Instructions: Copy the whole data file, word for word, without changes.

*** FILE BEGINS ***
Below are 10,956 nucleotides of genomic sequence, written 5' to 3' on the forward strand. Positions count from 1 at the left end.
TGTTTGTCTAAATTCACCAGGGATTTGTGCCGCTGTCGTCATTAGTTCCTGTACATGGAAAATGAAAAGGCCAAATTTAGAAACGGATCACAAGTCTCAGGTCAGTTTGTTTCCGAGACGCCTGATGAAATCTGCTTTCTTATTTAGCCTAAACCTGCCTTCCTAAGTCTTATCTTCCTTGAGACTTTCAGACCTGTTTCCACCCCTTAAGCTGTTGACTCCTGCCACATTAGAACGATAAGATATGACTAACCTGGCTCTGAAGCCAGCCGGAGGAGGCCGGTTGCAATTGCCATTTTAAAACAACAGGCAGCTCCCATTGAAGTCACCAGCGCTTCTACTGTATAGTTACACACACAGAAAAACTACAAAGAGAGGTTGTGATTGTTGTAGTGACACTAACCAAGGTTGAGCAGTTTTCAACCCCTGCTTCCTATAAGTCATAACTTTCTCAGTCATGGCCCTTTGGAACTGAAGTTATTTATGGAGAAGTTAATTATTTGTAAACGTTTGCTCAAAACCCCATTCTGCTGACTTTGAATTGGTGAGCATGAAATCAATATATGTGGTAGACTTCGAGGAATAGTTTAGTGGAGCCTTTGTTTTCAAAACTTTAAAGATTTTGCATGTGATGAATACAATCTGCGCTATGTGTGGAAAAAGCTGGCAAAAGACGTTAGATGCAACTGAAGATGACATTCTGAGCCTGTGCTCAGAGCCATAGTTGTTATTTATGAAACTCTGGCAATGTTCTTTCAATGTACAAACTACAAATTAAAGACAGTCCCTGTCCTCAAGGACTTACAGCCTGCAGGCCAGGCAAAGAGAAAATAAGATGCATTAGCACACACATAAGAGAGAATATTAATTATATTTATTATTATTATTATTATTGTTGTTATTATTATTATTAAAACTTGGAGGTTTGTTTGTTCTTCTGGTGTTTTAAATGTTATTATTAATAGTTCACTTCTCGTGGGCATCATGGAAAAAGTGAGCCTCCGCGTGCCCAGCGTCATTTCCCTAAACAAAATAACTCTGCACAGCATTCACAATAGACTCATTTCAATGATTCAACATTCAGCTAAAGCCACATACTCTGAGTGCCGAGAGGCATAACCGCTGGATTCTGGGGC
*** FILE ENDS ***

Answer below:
Below are 10,956 nucleotides of genomic sequence, written 5' to 3' on the forward strand. Positions count from 1 at the left end.
TGTTTGTCTAAATTCACCAGGGATTTGTGCCGCTGTCGTCATTAGTTCCTGTACATGGAAAATGAAAAGGCCAAATTTAGAAACGGATCACAAGTCTCAGGTCAGTTTGTTTCCGAGACGCCTGATGAAATCTGCTTTCTTATTTAGCCTAAACCTGCCTTCCTAAGTCTTATCTTCCTTGAGACTTTCAGACCTGTTTCCACCCCTTAAGCTGTTGACTCCTGCCACATTAGAACGATAAGATATGACTAACCTGGCTCTGAAGCCAGCCGGAGGAGGCCGGTTGCAATTGCCATTTTAAAACAACAGGCAGCTCCCATTGAAGTCACCAGCGCTTCTACTGTATAGTTACACACACAGAAAAACTACAAAGAGAGGTTGTGATTGTTGTAGTGACACTAACCAAGGTTGAGCAGTTTTCAACCCCTGCTTCCTATAAGTCATAACTTTCTCAGTCATGGCCCTTTGGAACTGAAGTTATTTATGGAGAAGTTAATTATTTGTAAACGTTTGCTCAAAACCCCATTCTGCTGACTTTGAATTGGTGAGCATGAAATCAATATATGTGGTAGACTTCGAGGAATAGTTTAGTGGAGCCTTTGTTTTCAAAACTTTAAAGATTTTGCATGTGATGAATACAATCTGCGCTATGTGTGGAAAAAGCTGGCAAAAGACGTTAGATGCAACTGAAGATGACATTCTGAGCCTGTGCTCAGAGCCATAGTTGTTATTTATGAAACTCTGGCAATGTTCTTTCAATGTACAAACTACAAATTAAAGACAGTCCCTGTCCTCAAGGACTTACAGCCTGCAGGCCAGGCAAAGAGAAAATAAGATGCATTAGCACACACATAAGAGAGAATATTAATTATATTTATTATTATTATTATTATTGTTGTTATTATTATTATTAAAACTTGGAGGTTTGTTTGTTCTTCTGGTGTTTTAAATGTTATTATTAATAGTTCACTTCTCGTGGGCATCATGGAAAAAGTGAGCCTCCGCGTGCCCAGCGTCATTTCCCTAAACAAAATAACTCTGCACAGCATTCACAATAGACTCATTTCAATGATTCAACATTCAGCTAAAGCCACATACTCTGAGTGCCGAGAGGCATAACCGCTGGATTCTGGGGC